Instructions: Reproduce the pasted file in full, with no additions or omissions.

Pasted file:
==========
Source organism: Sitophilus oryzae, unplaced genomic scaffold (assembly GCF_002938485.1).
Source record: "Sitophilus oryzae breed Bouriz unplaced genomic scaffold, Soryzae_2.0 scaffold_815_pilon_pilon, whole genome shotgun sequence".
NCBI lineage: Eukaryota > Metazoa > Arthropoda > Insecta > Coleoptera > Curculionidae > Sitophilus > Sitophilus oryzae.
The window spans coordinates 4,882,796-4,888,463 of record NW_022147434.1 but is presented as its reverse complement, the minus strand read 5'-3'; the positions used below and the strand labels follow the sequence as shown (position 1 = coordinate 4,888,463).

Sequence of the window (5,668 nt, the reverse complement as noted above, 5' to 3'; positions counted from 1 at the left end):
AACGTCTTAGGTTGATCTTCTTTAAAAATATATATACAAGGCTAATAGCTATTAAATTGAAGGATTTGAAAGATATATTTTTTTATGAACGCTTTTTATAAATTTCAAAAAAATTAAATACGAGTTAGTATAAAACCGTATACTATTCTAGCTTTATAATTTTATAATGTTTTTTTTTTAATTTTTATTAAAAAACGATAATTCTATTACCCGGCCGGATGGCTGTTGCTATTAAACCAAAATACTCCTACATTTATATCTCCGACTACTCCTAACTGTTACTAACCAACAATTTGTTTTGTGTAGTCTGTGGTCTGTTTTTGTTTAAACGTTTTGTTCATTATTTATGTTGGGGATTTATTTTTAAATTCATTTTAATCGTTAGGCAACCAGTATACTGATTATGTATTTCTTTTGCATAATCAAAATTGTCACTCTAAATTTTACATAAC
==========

Source organism: Sitophilus oryzae, unplaced genomic scaffold (assembly GCF_002938485.1).
Source record: "Sitophilus oryzae breed Bouriz unplaced genomic scaffold, Soryzae_2.0 scaffold_815_pilon_pilon, whole genome shotgun sequence".
NCBI lineage: Eukaryota > Metazoa > Arthropoda > Insecta > Coleoptera > Curculionidae > Sitophilus > Sitophilus oryzae.
The window spans coordinates 4,882,796-4,888,463 of record NW_022147434.1 but is presented as its reverse complement, the minus strand read 5'-3'; the positions used below and the strand labels follow the sequence as shown (position 1 = coordinate 4,888,463).

Sequence of the window (5,668 nt, the reverse complement as noted above, 5' to 3'; positions counted from 1 at the left end):
AACGTCTTAGGTTGATCTTCTTTAAAAATATATATACAAGGCTAATAGCTATTAAATTGAAGGATTTGAAAGATATATTTTTTTATGAACGCTTTTTATAAATTTCAAAAAAATTAAATACGAGTTAGTATAAAACCGTATACTATTCTAGCTTTATAATTTTATAATGTTTTTTTTTTAATTTTTATTAAAAAACGATAATTCTATTACCCGGCCGGATGGCTGTTGCTATTAAACCAAAATACTCCTACATTTATATCTCCGACTACTCCTAACTGTTACTAACCAACAATTTGTTTTGTGTAGTCTGTGGTCTGTTTTTGTTTAAACGTTTTGTTCATTATTTATGTTGGGGATTTATTTTTAAATTCATTTTAATCGTTAGGCAACCAGTATACTGATTATGTATTTCTTTTGCATAATCAAAATTGTCACTCTAAATTTTACATAAC